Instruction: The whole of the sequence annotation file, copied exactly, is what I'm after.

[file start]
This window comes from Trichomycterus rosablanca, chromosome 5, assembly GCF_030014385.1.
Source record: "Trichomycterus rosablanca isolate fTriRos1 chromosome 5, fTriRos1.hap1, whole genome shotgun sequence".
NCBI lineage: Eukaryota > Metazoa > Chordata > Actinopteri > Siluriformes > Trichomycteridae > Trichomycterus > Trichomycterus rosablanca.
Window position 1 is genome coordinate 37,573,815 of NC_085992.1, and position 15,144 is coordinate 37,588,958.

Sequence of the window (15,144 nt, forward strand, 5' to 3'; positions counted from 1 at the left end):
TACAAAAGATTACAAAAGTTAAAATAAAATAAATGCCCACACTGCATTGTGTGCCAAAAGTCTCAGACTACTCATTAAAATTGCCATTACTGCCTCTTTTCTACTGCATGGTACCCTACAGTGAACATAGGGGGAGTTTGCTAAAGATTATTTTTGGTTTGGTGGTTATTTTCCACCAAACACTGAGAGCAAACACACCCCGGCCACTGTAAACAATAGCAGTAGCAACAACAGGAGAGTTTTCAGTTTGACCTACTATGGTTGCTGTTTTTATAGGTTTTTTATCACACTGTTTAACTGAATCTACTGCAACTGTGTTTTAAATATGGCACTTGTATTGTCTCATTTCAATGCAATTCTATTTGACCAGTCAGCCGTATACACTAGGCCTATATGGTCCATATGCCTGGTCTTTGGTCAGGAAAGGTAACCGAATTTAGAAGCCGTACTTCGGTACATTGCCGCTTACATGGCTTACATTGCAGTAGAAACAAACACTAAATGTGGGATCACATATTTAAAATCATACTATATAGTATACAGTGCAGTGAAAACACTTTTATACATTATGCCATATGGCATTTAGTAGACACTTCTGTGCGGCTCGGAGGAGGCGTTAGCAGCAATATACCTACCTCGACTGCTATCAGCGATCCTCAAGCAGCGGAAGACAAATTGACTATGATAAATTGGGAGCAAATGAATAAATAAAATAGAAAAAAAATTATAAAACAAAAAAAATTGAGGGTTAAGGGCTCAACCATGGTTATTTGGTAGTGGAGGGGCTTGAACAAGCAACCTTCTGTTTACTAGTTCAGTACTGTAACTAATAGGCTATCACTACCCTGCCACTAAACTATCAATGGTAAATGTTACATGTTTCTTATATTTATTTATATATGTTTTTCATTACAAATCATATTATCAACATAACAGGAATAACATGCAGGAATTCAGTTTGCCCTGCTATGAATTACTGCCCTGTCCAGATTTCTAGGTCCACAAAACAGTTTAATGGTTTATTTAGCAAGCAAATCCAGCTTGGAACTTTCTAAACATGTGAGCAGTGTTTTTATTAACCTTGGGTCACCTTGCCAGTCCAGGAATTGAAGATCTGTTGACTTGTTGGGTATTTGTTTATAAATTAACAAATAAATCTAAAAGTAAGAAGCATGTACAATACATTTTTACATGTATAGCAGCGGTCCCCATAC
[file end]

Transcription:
This window comes from Trichomycterus rosablanca, chromosome 5, assembly GCF_030014385.1.
Source record: "Trichomycterus rosablanca isolate fTriRos1 chromosome 5, fTriRos1.hap1, whole genome shotgun sequence".
NCBI lineage: Eukaryota > Metazoa > Chordata > Actinopteri > Siluriformes > Trichomycteridae > Trichomycterus > Trichomycterus rosablanca.
Window position 1 is genome coordinate 37,573,815 of NC_085992.1, and position 15,144 is coordinate 37,588,958.

Sequence of the window (15,144 nt, forward strand, 5' to 3'; positions counted from 1 at the left end):
TACAAAAGATTACAAAAGTTAAAATAAAATAAATGCCCACACTGCATTGTGTGCCAAAAGTCTCAGACTACTCATTAAAATTGCCATTACTGCCTCTTTTCTACTGCATGGTACCCTACAGTGAACATAGGGGGAGTTTGCTAAAGATTATTTTTGGTTTGGTGGTTATTTTCCACCAAACACTGAGAGCAAACACACCCCGGCCACTGTAAACAATAGCAGTAGCAACAACAGGAGAGTTTTCAGTTTGACCTACTATGGTTGCTGTTTTTATAGGTTTTTTATCACACTGTTTAACTGAATCTACTGCAACTGTGTTTTAAATATGGCACTTGTATTGTCTCATTTCAATGCAATTCTATTTGACCAGTCAGCCGTATACACTAGGCCTATATGGTCCATATGCCTGGTCTTTGGTCAGGAAAGGTAACCGAATTTAGAAGCCGTACTTCGGTACATTGCCGCTTACATGGCTTACATTGCAGTAGAAACAAACACTAAATGTGGGATCACATATTTAAAATCATACTATATAGTATACAGTGCAGTGAAAACACTTTTATACATTATGCCATATGGCATTTAGTAGACACTTCTGTGCGGCTCGGAGGAGGCGTTAGCAGCAATATACCTACCTCGACTGCTATCAGCGATCCTCAAGCAGCGGAAGACAAATTGACTATGATAAATTGGGAGCAAATGAATAAATAAAATAGAAAAAAAATTATAAAACAAAAAAAATTGAGGGTTAAGGGCTCAACCATGGTTATTTGGTAGTGGAGGGGCTTGAACAAGCAACCTTCTGTTTACTAGTTCAGTACTGTAACTAATAGGCTATCACTACCCTGCCACTAAACTATCAATGGTAAATGTTACATGTTTCTTATATTTATTTATATATGTTTTTCATTACAAATCATATTATCAACATAACAGGAATAACATGCAGGAATTCAGTTTGCCCTGCTATGAATTACTGCCCTGTCCAGATTTCTAGGTCCACAAAACAGTTTAATGGTTTATTTAGCAAGCAAATCCAGCTTGGAACTTTCTAAACATGTGAGCAGTGTTTTTATTAACCTTGGGTCACCTTGCCAGTCCAGGAATTGAAGATCTGTTGACTTGTTGGGTATTTGTTTATAAATTAACAAATAAATCTAAAAGTAAGAAGCATGTACAATACATTTTTACATGTATAGCAGCGGTCCCCATAC